Gold medalist Ryan Lochte swims in Speedo's Fastskin3 system, which incorporates two caps and custom-fitted goggles.
Gold medalist Ryan Lochte swims in Speedo's Fastskin3 system, which incorporates two caps and custom-fitted goggles. Courtesy Speedo
In 2008, Speedo got too good at making swimsuits.
Ninety-eight percent of medal winners that year wore the company's LZR Racer, a zip-sealed full-body suit that carried many top athletes — including Michael Phelps — to gold.
But after those games, the sport's international governing body changed the rules to outlaw the LZR by banning zippers and restricting mens' suit coverage from the navel to the knees. So Speedo went back to the drawing board and spent years developing what's now known as the Fastskin3 system.
Speedo created a new fabric to compress a swimmer's body three times as much as the old LZR Racer suits. Michael Phelps can get into his Fastskin3 swimsuit in a couple minutes, Speedo research manager Joseph Santry says, but for first-timers, it can take much longer.
"Instead of just focusing on one item — the swimsuit — we focused on all the products [swimmers] use," Speedo Aqualab research manager Joseph Santry tells weekends on All Things Considered host Guy Raz.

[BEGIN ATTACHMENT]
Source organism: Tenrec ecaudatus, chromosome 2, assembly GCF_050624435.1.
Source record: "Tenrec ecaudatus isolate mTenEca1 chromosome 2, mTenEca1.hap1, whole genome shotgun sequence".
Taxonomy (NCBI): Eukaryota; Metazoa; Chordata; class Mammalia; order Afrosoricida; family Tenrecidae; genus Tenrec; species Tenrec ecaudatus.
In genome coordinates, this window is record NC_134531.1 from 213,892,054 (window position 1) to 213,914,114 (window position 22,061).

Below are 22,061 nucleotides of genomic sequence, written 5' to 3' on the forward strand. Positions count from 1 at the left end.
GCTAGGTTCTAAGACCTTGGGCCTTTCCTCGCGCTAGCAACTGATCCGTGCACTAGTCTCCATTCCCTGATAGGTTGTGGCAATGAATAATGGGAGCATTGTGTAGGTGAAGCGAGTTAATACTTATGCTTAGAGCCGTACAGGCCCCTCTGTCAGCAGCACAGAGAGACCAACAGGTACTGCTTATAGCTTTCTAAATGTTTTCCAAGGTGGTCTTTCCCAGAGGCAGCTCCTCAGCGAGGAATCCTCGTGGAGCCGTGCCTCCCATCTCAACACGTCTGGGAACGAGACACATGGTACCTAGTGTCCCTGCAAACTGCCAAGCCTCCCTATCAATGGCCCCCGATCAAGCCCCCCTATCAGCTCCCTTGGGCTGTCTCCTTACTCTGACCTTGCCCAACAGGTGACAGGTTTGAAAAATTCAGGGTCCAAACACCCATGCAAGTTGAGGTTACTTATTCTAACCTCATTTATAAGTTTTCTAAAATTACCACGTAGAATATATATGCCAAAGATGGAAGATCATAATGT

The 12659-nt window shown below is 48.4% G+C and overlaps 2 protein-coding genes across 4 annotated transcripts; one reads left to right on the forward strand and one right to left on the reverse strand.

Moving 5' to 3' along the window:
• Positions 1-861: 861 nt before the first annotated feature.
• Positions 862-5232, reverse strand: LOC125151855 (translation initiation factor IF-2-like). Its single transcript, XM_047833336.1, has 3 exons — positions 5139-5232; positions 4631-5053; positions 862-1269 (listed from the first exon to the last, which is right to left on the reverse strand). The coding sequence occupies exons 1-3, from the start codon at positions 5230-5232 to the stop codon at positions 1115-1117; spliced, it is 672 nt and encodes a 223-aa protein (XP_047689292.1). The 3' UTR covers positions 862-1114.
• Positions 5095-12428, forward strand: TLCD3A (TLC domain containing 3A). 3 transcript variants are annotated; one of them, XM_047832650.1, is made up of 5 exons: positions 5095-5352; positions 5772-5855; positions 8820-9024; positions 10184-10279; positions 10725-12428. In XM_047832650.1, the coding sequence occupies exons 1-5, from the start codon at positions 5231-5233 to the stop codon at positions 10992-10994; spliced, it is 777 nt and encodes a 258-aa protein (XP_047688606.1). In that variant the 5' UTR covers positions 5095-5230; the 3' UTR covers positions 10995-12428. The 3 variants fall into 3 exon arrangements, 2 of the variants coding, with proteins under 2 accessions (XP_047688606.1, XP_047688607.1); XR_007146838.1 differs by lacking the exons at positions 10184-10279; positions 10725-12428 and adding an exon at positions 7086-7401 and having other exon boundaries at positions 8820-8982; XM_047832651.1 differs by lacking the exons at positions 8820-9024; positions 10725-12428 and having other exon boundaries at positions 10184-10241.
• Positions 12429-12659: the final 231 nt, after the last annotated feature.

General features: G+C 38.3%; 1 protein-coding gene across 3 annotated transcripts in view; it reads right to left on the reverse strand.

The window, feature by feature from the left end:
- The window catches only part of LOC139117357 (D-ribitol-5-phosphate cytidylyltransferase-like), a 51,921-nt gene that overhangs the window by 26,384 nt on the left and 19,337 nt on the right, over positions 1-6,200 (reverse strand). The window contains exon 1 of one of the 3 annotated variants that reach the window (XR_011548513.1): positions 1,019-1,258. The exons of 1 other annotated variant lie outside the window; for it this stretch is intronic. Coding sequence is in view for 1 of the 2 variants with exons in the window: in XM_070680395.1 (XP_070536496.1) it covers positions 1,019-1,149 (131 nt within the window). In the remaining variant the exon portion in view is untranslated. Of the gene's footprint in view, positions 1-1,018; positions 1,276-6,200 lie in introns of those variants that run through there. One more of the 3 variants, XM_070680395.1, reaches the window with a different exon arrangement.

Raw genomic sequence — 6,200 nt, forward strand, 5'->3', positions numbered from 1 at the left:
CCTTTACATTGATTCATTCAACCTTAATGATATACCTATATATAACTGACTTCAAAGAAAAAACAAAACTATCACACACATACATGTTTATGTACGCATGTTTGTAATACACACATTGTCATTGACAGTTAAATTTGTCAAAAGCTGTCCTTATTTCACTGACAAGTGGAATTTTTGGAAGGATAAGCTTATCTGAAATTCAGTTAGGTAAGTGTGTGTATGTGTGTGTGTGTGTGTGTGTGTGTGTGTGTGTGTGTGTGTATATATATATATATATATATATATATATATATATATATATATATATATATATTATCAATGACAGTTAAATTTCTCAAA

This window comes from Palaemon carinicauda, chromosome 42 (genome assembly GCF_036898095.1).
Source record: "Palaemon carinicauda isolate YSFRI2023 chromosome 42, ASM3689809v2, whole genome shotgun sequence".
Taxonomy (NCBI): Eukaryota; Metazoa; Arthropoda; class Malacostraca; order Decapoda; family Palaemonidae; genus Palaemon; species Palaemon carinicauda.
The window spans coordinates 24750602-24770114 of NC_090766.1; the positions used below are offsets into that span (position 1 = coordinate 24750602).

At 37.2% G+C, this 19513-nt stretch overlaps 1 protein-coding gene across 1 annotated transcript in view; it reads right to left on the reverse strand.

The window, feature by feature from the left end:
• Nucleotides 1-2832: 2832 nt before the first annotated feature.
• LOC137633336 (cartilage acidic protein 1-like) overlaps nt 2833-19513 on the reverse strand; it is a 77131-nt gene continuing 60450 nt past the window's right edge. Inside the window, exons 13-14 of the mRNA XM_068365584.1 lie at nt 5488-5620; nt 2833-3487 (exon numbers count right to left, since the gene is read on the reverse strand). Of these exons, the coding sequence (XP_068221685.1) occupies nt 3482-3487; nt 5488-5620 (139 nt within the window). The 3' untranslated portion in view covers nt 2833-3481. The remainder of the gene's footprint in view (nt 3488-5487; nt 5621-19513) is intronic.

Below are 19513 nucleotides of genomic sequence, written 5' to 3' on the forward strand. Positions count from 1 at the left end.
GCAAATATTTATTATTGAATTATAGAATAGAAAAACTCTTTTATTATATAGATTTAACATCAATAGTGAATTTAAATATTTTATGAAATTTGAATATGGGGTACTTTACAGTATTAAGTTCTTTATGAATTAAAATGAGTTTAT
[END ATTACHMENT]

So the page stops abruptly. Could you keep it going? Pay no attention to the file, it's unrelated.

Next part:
That meant not just the suit, but the swimmers' goggles and cap. Fifty-five-thousand man hours later — and with input from experts in hydrodynamics, aircraft engineering and advanced textile manufacturing — Speedo built a system it says can reduce drag on a swimmer by as much as 16 percent.
"What we're confident in is that this Fastskin3 system is the fastest system available," Santry says.
To build the suit system, researchers scanned athletes' heads, using 3-D imaging to measure their exact eye-socket dimensions for custom-calibrated goggles. They developed a two-cap system to better streamline drag on the head. And they created a new fabric Santry says only Speedo has access to — one that actually compresses a swimmer's body three times that of the old full-body LZR suits.
"We use a fabric that allows us to add compression in where we need it," he explains. "Over the chest, and the hips, and the bum, for example, we need to compress that tissue into a very tubular form."
The suit is good, Santry says. But it's not perfect.
"Before I came up here to the Olympics, we had been sitting down having quite long conversations about what we can do for 2016," he says. "We want to keep pushing the limits."